Hard-Boiled, Working-Class Readers
And Pulp Magazines
By Erin A. Smith
Review by Alfred Jan
As the boundaries
between high and pop culture continue to blur, more academics are writing about pulp
magazines, especially the detective genre. Much has been discussed regarding formal
structure and subject matter, but Erin A. Smith, who teaches American Studies and Literature
at the University of Texas at Dallas, broadens the study to include a sociological
and historical context. Because Smith perceived a gap in the history of reading tastes
among the less literate classes between the two world wars, she wanted to reconstruct
a profile of hard-boiled fiction consumers. Specifically, she used Black Mask as
case example, analyzing editorials, letters to the editor from writers and readers,
the stories themselves, and advertisements to elucidate how the pulp magazine shaped
its readers and vice versa.
In Part I, Smith discusses the status of hard-boiled writers, and by
extension, all pulp writers in the literary marketplace. Her epigraphs from Vanity
Fair, June, 1933, and Harper's, June 1937, brought home the hostility slicks
felt toward pulps; the former stated that pulp fans moved their lips when reading,
and the latter asserted "they had tastes of savages." Drawing heavily from
Erie Stanley Gardner's letters and Harold Hersey's "Pulpwood Editor". Smith
gives us insights on how various writers worked the border between slicks and pulps,
revealing it to be more porous than we might think. A dichotomy within detective fiction
was introduced by presenting Raymond Chandler's "The Simple Art of Murder," published
in a 1944 issue of Atlantic Monthly, where he defended hard-boiled, a mainly
male genre, from its predecessor, the London Detection Club writers such as Agatha
Christie, Dorothy L. Sayers, Margery Allingham, and others who crafted more traditional
mysteries. This contrast gives the reader a lesson on hard-boiled origins.
In another chapter, Smith dissects ad copy and deduces who the target
audience was. Reproductions of ads by I.C.S.-International Correspondence Schools to
Earle F. Liederman's book Muscular Development, to Lee's work clothes ("Do
you look the deserving man you are?"), to Sherwin Cody School of English ("Do
you make these mistakes in English?") show us, Smith concludes, that targeted
readers were working-class males, possibly immigrants, who wanted to defend their masculinity
in the face of increasing workplace mechanization. The ads also appealed to desire
advancement in economic and social status.
In Part II, the author correlates hard-boiled plots and themes with readers'
working lives. Her most ambitious claim is that plots reflected both writer and readers'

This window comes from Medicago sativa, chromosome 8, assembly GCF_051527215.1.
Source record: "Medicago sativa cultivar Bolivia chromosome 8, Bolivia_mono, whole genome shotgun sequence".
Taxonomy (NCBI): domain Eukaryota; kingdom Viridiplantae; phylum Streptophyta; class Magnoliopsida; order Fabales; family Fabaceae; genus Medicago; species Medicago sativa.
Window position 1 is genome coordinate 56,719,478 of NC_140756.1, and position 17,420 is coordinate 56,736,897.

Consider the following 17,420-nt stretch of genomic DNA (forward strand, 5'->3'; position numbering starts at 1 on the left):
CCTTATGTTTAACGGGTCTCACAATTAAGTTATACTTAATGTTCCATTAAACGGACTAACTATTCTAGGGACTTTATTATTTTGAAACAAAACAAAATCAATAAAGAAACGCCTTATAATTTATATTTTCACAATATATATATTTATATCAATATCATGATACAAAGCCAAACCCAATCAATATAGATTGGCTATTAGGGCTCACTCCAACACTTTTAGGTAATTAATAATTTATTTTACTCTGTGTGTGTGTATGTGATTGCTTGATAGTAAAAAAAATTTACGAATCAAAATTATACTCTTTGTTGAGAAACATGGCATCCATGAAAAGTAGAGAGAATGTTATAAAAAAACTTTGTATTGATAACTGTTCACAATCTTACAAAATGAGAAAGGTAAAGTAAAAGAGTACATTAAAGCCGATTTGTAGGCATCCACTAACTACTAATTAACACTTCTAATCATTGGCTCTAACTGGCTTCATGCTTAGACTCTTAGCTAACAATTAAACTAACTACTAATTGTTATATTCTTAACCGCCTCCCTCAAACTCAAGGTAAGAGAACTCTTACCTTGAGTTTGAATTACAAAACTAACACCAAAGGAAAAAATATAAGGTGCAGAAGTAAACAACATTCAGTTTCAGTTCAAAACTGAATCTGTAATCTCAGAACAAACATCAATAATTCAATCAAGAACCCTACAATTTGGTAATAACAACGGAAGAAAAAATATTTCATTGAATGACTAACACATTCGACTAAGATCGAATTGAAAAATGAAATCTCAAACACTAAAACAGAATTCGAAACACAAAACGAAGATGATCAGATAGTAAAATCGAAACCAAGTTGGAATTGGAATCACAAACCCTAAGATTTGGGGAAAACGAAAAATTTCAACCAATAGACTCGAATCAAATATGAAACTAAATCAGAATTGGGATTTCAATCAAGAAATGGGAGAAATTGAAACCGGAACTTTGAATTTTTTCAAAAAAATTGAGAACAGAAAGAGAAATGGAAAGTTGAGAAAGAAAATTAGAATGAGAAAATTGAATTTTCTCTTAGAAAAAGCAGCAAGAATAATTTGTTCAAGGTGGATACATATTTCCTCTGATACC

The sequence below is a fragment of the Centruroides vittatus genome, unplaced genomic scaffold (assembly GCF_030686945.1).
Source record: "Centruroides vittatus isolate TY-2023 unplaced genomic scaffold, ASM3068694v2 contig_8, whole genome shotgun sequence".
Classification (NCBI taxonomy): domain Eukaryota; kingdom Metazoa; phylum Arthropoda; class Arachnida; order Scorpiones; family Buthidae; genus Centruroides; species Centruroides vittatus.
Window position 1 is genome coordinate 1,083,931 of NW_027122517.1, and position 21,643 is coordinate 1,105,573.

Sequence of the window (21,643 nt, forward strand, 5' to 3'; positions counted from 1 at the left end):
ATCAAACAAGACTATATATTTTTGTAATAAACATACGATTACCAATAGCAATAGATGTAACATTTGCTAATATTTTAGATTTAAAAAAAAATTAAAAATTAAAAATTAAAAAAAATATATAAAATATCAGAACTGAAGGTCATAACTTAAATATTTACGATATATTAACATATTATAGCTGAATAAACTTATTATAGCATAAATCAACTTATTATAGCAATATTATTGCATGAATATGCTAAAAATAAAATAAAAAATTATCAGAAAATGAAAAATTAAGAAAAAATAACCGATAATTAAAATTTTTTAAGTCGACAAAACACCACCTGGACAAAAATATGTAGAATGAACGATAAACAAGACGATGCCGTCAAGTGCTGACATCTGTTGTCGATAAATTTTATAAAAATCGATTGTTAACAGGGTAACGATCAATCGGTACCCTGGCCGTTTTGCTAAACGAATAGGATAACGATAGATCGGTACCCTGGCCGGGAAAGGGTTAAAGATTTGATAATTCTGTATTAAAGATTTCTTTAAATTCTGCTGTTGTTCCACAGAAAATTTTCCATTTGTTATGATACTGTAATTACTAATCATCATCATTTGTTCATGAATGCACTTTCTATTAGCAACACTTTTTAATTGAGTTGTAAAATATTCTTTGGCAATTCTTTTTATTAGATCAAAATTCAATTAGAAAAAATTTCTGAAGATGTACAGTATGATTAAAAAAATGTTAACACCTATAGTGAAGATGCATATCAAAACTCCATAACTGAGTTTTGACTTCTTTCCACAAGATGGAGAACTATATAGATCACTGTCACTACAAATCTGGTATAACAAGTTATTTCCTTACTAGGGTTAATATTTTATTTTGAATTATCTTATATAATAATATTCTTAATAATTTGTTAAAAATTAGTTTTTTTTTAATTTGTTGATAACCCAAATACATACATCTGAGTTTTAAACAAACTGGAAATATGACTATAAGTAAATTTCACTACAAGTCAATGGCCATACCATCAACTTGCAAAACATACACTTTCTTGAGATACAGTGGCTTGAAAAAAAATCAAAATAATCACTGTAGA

societal positions in that pulp authors saw their stories as piecework, not great art,
and the fast-paced, intricate plots mirrored the assembly line atmosphers for worker/readers.
Her strongest example consisted of contrasting the reading experience of two novels
about murder on a stranded train, Frederick Nebel's hard-boiled "Sleepers East" and
Agatha Christies traditional "Murder on the Orient Express". Nebel's rapid
plot loosely connects a chain of discrete, violent scenes without resolution, while
Christie ties up all loose ends. Smith concludes that the hard-boiled hero, and readers
who identified with him, was struggling to retain the autonomous artisanal work ethic
in the face of scientifically managed mass production factories.
But how convincing is Smith's project? She draws parallels and extrapolations
without interviewing real people for confirmation. For instance, were the hypermasculine
ads and stories really taken seriously by the average male reader?
By concentrating on Black Mask, her study comes across as too
limiting. She ignored readers of other genres, such as middle-class teenaged boys who
underlined juicy descriptions in Spicy Mystery, women fans of romance pulps,
or highly educated science fiction pulp readers, or readers of Weird Tales,
which included many women, if letters to the Eyrie were any indication. Furthermore,
the advertising she analyzed appeared across the board in all kinds of pulps, not only
in Black Mask, which should have been named in the book's subtitle (and not
pulps in general) since that was her only example. Incidentally, the unattributed cover
image of the book was not reproduced from Black Mask but from the May 1941 Private
Nevertheless, I recommend this title to pulp fans, especially Black
Mask collectors, because Smith raises topics not usually found in books on pulps,
and although written by an academic, it is very understandable, with informative
extensive endnotes to each chapter.
Hard-Boiled, Working-Class Readers And Pulp Magazines
Erin A. Smith, Temple University Press.
2000 paperback $19.95
Review by Alfred Jan
Reprinted from The Pulpster #11, 2001